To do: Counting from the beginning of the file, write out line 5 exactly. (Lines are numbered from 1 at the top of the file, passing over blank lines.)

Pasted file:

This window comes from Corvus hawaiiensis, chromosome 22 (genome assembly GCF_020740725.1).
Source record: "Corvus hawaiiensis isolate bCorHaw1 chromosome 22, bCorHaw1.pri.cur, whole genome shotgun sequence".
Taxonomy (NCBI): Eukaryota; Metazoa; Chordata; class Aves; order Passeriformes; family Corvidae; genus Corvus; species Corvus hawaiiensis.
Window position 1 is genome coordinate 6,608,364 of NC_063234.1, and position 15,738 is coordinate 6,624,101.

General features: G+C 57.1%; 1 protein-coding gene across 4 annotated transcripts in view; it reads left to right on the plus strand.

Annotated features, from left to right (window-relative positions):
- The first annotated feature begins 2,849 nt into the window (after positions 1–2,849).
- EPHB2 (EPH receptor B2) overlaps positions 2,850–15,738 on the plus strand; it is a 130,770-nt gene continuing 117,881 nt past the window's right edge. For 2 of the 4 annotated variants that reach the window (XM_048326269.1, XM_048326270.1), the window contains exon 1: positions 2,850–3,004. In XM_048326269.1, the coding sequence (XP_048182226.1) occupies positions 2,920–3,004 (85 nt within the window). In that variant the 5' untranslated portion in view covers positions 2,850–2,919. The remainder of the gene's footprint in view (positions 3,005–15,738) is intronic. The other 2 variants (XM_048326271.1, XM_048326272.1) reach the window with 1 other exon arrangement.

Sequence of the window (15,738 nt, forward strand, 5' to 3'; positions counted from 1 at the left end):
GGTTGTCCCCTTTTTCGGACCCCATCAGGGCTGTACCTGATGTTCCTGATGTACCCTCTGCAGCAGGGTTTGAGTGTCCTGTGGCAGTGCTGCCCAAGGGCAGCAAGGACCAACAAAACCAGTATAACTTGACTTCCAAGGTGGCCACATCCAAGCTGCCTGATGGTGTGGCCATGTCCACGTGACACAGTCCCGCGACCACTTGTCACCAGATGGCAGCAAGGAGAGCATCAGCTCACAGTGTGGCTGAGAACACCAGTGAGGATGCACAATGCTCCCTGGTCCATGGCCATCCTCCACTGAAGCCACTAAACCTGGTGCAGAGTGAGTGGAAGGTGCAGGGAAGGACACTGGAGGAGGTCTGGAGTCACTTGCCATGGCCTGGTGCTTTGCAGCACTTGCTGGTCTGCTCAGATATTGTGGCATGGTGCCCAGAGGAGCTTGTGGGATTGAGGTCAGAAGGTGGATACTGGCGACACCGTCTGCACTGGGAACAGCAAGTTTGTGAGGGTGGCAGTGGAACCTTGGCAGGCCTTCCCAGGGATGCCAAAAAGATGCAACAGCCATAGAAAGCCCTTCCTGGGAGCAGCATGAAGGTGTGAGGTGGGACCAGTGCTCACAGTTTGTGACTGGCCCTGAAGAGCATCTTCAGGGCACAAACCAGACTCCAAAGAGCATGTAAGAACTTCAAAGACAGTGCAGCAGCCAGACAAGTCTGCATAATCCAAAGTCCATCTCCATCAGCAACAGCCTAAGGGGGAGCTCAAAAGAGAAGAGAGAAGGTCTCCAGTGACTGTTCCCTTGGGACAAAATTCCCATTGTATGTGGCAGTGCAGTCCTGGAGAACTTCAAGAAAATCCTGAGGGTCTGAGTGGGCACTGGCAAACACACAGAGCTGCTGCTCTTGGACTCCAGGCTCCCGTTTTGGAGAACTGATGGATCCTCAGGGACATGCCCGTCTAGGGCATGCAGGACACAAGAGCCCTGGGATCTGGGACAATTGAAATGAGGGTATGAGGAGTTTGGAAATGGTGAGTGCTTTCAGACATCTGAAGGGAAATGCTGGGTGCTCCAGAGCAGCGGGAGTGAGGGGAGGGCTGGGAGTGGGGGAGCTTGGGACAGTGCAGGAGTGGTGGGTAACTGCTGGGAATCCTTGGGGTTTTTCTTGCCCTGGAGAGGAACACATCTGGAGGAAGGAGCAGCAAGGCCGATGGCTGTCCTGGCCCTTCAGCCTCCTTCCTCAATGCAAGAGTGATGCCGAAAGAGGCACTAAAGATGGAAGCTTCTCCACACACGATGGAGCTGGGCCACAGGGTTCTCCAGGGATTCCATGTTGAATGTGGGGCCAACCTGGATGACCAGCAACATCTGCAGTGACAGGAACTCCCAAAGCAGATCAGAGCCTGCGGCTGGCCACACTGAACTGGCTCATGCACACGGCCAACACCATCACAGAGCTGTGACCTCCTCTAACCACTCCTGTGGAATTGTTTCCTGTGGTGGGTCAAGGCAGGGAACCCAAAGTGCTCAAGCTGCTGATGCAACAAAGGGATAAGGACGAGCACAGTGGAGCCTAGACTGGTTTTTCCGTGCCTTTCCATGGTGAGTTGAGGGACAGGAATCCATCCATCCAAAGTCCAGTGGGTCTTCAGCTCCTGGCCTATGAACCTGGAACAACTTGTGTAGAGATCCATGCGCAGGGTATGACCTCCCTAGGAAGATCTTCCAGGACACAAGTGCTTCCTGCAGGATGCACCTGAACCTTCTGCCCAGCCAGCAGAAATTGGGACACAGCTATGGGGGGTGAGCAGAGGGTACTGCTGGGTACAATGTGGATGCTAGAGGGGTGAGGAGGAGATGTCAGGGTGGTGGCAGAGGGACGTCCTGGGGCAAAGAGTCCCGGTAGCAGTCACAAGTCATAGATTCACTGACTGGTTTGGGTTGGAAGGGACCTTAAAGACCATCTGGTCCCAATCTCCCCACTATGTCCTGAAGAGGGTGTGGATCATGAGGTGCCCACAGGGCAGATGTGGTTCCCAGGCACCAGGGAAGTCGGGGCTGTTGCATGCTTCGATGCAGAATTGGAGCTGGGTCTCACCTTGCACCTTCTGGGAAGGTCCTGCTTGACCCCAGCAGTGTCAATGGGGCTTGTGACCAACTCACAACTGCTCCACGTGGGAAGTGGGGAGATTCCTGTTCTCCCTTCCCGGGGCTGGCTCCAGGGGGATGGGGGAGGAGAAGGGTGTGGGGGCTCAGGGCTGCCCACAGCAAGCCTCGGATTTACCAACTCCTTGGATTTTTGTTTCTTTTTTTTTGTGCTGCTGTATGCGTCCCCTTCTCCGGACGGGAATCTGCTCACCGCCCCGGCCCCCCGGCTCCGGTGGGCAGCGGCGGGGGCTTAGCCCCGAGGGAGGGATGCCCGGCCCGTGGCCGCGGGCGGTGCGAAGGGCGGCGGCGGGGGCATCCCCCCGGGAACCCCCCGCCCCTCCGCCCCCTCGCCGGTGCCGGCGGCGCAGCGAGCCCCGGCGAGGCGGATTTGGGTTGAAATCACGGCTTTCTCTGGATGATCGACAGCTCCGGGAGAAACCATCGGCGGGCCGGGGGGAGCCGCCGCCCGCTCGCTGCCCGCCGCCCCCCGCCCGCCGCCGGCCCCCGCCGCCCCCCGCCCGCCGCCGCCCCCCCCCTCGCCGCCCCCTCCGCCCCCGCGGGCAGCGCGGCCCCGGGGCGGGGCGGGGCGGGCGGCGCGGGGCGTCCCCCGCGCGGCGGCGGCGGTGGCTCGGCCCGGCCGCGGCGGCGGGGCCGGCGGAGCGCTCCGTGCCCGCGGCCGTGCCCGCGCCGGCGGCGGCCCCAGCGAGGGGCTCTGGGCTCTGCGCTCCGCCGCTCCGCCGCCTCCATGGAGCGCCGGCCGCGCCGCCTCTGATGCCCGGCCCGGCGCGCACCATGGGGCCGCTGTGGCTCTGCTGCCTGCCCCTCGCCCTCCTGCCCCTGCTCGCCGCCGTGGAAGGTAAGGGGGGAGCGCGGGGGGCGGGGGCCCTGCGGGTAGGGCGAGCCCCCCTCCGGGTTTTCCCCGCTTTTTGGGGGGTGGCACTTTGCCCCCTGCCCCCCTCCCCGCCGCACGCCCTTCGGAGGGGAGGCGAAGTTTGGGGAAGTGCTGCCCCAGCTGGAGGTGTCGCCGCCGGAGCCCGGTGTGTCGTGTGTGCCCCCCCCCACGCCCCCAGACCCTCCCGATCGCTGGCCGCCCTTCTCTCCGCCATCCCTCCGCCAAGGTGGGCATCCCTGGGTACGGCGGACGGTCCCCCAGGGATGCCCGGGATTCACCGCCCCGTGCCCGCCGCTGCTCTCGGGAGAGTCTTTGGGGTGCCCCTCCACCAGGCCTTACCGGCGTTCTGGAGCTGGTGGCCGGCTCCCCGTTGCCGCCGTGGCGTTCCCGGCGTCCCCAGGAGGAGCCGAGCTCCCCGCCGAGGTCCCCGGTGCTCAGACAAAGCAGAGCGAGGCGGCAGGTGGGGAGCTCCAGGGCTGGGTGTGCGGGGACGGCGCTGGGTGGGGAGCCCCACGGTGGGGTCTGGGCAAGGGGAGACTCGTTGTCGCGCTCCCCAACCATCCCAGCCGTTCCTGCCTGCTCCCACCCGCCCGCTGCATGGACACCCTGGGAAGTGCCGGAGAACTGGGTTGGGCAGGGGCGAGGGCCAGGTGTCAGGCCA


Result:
General features: G+C 57.1%; 1 protein-coding gene across 4 annotated transcripts in view; it reads left to right on the plus strand.